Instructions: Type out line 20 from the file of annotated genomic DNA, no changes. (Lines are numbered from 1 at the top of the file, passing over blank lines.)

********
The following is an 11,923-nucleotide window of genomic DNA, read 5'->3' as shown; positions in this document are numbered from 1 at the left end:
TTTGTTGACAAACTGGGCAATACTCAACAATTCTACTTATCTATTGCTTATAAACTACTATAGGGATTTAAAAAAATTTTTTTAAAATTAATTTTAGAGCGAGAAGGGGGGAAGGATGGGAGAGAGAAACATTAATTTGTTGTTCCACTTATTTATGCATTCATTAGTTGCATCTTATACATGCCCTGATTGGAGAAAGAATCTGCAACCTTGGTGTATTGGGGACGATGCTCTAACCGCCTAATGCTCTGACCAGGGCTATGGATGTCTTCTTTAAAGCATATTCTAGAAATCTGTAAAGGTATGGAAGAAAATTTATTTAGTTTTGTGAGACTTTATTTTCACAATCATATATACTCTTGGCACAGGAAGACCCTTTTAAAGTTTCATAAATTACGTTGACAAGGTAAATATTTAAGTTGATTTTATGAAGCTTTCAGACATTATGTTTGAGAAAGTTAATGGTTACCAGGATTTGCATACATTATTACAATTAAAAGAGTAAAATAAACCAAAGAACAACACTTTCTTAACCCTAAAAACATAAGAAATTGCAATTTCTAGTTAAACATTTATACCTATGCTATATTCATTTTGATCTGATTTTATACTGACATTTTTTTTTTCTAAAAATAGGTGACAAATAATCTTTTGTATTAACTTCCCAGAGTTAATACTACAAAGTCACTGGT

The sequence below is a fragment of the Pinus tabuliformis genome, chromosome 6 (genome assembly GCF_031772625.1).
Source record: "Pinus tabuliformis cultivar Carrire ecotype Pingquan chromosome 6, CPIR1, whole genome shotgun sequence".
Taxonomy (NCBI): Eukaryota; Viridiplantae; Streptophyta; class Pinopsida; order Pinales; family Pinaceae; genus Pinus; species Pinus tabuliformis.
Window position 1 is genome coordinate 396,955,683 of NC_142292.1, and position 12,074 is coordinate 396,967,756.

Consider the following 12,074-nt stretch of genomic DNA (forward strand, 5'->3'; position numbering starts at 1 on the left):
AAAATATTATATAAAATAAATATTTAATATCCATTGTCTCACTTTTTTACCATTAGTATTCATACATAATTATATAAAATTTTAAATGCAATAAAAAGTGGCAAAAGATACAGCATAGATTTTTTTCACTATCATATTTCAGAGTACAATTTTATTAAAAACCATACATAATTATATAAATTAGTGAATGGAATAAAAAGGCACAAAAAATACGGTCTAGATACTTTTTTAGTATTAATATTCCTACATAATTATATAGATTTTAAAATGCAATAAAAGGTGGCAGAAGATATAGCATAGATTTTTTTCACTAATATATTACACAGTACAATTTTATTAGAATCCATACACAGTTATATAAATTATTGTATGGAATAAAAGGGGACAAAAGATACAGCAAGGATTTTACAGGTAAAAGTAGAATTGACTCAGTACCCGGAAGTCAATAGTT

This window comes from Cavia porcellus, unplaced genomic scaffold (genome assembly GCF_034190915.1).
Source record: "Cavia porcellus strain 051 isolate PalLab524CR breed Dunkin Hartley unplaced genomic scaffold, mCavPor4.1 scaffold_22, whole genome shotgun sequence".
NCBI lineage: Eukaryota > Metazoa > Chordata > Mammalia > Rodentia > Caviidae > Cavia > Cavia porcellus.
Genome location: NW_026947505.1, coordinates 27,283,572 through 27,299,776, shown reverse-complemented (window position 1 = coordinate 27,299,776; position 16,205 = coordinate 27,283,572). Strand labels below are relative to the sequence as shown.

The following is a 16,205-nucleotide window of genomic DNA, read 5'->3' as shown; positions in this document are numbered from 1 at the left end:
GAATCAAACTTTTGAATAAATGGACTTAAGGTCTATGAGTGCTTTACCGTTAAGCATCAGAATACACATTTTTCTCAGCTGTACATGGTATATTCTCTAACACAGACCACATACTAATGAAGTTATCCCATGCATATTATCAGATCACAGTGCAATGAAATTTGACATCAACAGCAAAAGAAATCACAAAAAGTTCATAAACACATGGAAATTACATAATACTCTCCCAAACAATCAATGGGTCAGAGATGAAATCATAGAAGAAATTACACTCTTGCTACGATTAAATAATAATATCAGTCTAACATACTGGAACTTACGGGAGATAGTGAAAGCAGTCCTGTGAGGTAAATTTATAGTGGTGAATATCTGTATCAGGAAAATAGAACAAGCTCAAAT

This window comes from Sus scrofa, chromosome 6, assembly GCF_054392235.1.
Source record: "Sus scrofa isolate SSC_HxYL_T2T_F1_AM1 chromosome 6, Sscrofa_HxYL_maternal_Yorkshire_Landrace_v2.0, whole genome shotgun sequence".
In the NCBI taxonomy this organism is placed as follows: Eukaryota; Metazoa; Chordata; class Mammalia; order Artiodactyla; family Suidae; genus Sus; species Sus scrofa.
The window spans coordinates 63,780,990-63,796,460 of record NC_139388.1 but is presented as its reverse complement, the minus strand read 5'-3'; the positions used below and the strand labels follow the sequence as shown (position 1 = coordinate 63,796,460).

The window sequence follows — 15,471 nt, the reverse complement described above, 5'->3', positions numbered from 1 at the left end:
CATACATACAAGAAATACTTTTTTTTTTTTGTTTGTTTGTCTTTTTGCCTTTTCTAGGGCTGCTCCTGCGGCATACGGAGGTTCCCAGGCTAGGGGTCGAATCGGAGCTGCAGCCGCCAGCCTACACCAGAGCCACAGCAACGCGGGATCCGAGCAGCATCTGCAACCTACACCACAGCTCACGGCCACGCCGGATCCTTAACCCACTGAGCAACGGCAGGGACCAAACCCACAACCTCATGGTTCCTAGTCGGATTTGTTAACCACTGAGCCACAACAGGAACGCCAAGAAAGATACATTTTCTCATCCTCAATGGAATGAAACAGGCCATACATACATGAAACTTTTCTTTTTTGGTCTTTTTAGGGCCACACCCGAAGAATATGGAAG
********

CATACATACAAGAAATACTTTTTTTTTTTTGTTTGTTTGTCTTTTTGCCTTTTCTAGGGCTGCTCCTGCGGCATACGGAGGTTCCCAGGCTAGGGGTCGAATCGGAGCTGCAGCCGCCAGCCTACACCAGAGCCACAGCAACGCGGGATCCGAGCAGCATCTGCAACCTACACCACAGCTCACGGCCACGCCGGATCCTTAACCCACTGAGCAACGGCAGGGACCAAACCCACAACCTCATGGTTCCTAGTCGGATTTGTTAACCACTGAGCCACAACAGGAACGCCAAGAAAGATACATTTTCTCATCCTCAATGGAATGAAACAGGCCATACATACATGAAACTTTTCTTTTTTGGTCTTTTTAGGGCCACACCCGAAGAATATGGAAG